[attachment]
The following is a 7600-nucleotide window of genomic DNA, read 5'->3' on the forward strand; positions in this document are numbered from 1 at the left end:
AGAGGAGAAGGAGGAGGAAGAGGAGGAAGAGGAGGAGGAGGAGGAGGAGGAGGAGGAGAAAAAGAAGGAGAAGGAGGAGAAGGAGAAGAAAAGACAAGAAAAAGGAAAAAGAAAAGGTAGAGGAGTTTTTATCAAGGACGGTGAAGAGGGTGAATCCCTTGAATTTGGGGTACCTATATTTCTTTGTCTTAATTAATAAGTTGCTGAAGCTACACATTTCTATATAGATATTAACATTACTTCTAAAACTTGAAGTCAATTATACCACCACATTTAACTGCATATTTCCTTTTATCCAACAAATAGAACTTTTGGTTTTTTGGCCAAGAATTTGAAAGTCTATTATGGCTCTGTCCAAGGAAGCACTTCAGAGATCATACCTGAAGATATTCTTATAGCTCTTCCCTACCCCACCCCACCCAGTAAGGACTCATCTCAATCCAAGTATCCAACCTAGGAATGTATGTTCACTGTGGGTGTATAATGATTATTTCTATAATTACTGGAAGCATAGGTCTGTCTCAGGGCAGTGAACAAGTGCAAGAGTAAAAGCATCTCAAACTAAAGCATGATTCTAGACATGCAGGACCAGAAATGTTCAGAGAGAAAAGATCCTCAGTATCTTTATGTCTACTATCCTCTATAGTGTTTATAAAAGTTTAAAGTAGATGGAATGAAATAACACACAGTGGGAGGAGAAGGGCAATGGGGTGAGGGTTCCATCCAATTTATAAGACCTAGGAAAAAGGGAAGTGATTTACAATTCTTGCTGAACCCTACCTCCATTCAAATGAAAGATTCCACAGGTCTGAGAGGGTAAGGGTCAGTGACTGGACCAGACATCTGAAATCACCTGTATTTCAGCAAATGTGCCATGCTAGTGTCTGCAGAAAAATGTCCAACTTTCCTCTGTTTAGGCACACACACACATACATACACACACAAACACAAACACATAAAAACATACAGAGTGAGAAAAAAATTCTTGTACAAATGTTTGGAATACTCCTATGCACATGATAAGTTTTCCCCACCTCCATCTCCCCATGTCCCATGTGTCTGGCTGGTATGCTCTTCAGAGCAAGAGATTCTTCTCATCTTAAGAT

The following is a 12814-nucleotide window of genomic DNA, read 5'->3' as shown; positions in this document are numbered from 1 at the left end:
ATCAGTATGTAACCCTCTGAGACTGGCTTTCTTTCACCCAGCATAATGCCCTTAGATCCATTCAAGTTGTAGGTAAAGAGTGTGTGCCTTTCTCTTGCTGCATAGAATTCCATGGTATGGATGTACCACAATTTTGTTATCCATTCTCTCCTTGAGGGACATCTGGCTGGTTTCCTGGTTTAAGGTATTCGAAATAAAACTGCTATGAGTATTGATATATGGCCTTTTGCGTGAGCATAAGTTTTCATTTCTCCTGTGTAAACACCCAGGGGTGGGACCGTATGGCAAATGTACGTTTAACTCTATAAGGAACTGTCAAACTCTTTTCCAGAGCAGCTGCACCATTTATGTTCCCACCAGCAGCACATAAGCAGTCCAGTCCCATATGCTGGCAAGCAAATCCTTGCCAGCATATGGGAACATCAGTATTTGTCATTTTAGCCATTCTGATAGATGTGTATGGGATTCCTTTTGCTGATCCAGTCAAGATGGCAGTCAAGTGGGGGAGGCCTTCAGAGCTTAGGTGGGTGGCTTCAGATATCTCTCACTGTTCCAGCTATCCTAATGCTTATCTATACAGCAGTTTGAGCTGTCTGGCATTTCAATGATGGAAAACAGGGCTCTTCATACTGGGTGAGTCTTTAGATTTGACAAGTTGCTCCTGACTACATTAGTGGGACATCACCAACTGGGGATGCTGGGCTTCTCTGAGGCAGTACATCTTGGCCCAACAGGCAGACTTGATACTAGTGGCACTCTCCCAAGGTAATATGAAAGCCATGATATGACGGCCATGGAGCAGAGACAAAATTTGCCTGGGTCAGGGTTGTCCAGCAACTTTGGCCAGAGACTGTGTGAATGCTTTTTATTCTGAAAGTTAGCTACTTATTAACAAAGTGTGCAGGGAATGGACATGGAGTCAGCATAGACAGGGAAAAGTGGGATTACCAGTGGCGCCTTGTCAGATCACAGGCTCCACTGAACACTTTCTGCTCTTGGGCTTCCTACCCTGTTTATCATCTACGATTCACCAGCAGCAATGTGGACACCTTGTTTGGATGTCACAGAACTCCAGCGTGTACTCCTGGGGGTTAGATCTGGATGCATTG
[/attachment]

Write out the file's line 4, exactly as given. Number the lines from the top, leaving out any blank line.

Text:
ATCAGTATGTAACCCTCTGAGACTGGCTTTCTTTCACCCAGCATAATGCCCTTAGATCCATTCAAGTTGTAGGTAAAGAGTGTGTGCCTTTCTCTTGCTGCATAGAATTCCATGGTATGGATGTACCACAATTTTGTTATCCATTCTCTCCTTGAGGGACATCTGGCTGGTTTCCTGGTTTAAGGTATTCGAAATAAAACTGCTATGAGTATTGATATATGGCCTTTTGCGTGAGCATAAGTTTTCATTTCTCCTGTGTAAACACCCAGGGGTGGGACCGTATGGCAAATGTACGTTTAACTCTATAAGGAACTGTCAAACTCTTTTCCAGAGCAGCTGCACCATTTATGTTCCCACCAGCAGCACATAAGCAGTCCAGTCCCATATGCTGGCAAGCAAATCCTTGCCAGCATATGGGAACATCAGTATTTGTCATTTTAGCCATTCTGATAGATGTGTATGGGATTCCTTTTGCTGATCCAGTCAAGATGGCAGTCAAGTGGGGGAGGCCTTCAGAGCTTAGGTGGGTGGCTTCAGATATCTCTCACTGTTCCAGCTATCCTAATGCTTATCTATACAGCAGTTTGAGCTGTCTGGCATTTCAATGATGGAAAACAGGGCTCTTCATACTGGGTGAGTCTTTAGATTTGACAAGTTGCTCCTGACTACATTAGTGGGACATCACCAACTGGGGATGCTGGGCTTCTCTGAGGCAGTACATCTTGGCCCAACAGGCAGACTTGATACTAGTGGCACTCTCCCAAGGTAATATGAAAGCCATGATATGACGGCCATGGAGCAGAGACAAAATTTGCCTGGGTCAGGGTTGTCCAGCAACTTTGGCCAGAGACTGTGTGAATGCTTTTTATTCTGAAAGTTAGCTACTTATTAACAAAGTGTGCAGGGAATGGACATGGAGTCAGCATAGACAGGGAAAAGTGGGATTACCAGTGGCGCCTTGTCAGATCACAGGCTCCACTGAACACTTTCTGCTCTTGGGCTTCCTACCCTGTTTATCATCTACGATTCACCAGCAGCAATGTGGACACCTTGTTTGGATGTCACAGAACTCCAGCGTGTACTCCTGGGGGTTAGATCTGGATGCATTG